Supporters can make a donation to support the fund at or mail them to:
P.O. Box 75
Mont Vernon, NH 03057

Please specify that you would like your donation to go to the Jeff Pert Memorial Fund.

For more information, contact Odyssey Director Jeanne Cavelos at or phone (603)673-6234.

Jeff's family would deeply appreciate friends and fans helping to build the fund so it can create a lasting legacy in Jeff's name.

Below: Jeff and I had the great pleasure of meeting one of our favorite writers, Peter Straub, at Readercon in 2012. It was a very happy day. Jeff would want me to point out to you how the photos he took of me are completely blurry.
And in closing, my favorite Jeff Pert cartoon:

Tuesday, January 27, 2015

Good reading weather?

I don't do this very often, but I would like to announce that the shop is CLOSED TODAY due to ye olde blizzard! It is an excellent day for you all to curl up at home with a good book.  We'll be open as usual tomorrow (Wednesday).  See you then!

Wednesday, November 12, 2014

Read John Dunning and change your life!!!

The other week I re-read Booked to Die, the first book in John Dunning's Cliff Janeway series. It's the first time I've read it in many years. I wasn't sure if it would hold up to my memory of it. It turns out it does hold up -- and how!

It turns out that Booked to Die is to blame for me becoming a bricks-and-mortar bookseller. I'm serious! John Dunning, if you're reading this -- it's all your fault. Before I read Booked to Die, I didn't know about things like edition points. I just knew I loved books. I knew they held an allure for me, but I didn't realize that I could do something with that, with my instinct for picking interesting books out of thrift store bins and yard sale piles. I didn't know that some books held an even more manic attraction for collectors. Not to that extent, anyhow.

Before I get distracted by that, let me tell you about this book, in case you haven't read it. As soon as I finished re-reading it, I handed a copy to Deb Murray, who is helping me run my shop now. I said, "Here's your homework." But why do you want to read it too? You're not a bookseller -- or are you?

Booked to Die is a great book to read to tip yourself head-first into the crazy world of book collecting, or more properly, bibliomania. Not only that, but also it's a great mystery, raw and human as the best noir fiction is. Cliff Janeway, the police detective turned bookstore owner, is a challenging character, and a pretty funny guy in his moments of wit. The book is dangerous. I was surprised in re-reading it -- I had forgotten major events in it, maybe even blocked them out. The rawness is not dwelt on. It's there, it happened. This is life -- Cliff Janeway's life, and now you're in it too.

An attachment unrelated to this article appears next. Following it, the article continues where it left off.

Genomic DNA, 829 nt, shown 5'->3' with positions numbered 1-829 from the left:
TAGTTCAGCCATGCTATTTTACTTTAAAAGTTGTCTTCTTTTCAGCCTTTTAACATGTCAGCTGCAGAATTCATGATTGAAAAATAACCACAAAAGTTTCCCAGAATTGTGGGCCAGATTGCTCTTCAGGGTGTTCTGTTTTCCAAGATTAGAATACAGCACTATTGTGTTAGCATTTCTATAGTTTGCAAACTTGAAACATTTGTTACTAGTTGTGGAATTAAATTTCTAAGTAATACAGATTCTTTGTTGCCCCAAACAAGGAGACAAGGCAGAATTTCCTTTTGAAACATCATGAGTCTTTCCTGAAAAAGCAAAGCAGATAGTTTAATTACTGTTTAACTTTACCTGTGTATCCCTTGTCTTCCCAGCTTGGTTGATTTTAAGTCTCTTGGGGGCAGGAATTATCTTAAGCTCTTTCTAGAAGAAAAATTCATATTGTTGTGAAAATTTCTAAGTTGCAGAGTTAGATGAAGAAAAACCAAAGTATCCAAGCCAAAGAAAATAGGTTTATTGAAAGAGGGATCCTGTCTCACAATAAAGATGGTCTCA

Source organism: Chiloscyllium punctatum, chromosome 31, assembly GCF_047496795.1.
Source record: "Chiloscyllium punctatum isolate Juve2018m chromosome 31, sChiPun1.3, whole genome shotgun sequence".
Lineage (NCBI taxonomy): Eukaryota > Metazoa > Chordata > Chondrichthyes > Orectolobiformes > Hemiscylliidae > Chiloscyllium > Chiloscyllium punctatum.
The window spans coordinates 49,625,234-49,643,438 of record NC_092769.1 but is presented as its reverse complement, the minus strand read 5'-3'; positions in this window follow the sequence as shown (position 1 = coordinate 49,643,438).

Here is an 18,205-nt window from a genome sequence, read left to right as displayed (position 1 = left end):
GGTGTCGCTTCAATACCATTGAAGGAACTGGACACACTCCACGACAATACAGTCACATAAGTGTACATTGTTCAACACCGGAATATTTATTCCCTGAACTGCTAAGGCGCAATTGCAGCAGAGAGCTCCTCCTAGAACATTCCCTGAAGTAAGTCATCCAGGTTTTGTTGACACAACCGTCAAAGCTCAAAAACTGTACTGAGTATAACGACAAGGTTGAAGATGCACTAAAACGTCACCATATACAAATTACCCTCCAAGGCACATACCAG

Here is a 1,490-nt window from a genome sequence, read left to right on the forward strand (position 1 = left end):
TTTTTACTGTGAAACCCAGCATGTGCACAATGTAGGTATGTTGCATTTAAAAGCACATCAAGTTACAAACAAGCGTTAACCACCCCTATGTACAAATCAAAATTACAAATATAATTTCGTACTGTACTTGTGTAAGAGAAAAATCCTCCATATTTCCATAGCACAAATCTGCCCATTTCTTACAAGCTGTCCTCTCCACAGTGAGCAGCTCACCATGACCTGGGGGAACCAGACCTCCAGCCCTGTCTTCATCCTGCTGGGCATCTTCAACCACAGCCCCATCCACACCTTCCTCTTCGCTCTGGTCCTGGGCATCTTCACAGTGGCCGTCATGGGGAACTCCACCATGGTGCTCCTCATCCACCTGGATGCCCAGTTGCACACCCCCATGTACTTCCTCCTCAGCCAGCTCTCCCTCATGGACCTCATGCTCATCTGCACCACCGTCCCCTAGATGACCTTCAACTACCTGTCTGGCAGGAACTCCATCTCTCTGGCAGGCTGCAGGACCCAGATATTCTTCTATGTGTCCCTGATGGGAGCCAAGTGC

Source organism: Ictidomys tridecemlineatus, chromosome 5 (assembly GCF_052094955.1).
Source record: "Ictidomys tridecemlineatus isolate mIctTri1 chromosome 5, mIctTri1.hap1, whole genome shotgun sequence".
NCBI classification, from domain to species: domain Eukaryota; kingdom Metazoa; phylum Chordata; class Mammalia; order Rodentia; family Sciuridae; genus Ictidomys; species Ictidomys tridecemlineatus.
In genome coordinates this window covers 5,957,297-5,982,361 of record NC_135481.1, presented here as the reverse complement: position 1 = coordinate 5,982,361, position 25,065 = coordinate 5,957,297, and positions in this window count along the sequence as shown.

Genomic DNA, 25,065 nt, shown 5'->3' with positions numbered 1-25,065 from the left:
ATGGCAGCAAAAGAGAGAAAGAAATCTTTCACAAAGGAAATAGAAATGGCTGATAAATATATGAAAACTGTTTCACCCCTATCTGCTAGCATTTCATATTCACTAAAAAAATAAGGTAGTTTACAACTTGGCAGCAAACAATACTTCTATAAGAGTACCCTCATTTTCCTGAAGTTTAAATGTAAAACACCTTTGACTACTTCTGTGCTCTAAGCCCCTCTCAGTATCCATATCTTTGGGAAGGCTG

As Janeway unravels the case he's working, which he continues after he walks away from the police force, you The Reader learn. You learn about the famous editions. You learn about the funny humans who get sucked into the bookselling world, never to emerge. Probably nowadays a vast majority of these guys are never seen by their bookbuying public, as the customers have gravitated towards the world of online buying, but back when this book was published in 1992, eBay didn't even exist. You knew your bookseller, one way or another.

In Booked to Die you also learn about the different kinds of book collectors and how the books they want get into their hands, often via a circuitous route, sometimes dishonorably. You learn how sometimes even when you're poor in money, you can be rich in other ways. You learn that sometimes even when you're rich and king of your own Wall Street castle, you can be more wretched and wanting than the damnedest alley bum. There are all sorts of qualities of life. Most of us get by on a mix of them. Some of us can't manage to find happiness even when mainlining it in its purest version.

But we all make our own choices.

The process of my own choices took a while. First I worked locally as a bookscout, spending a good part of the mid-1990s hauling loot to Nancy Grayson at Cunningham Books and Pat Murphy at Yes Books. Each delivery to them was hand-picked to suit their shop as I learned their preferences and quirks. Eventually I found items that I thought I could sell better on my own, as the world of eBay opened up a global market. I made a successful dent in my college bills by dint of my knack for describing books as only a bibliophile can do, and by building a reputation for thorough assessment of a book's condition and for careful packing when I sent them on their way.

Then I walked away. I didn't want to become a bookhoarder, and one of the sad elements of being an eBay seller is that your living space gets taken over by your merchandise, especially the odd pieces that never sell. I went into denial about my bookloving self, but that was probably for the best. I was busy, I had other things going on, like art school (Maine College of Art, where I learned to make books myself), working for wages, and life in general. And somewhere deep inside, I needed to be sure.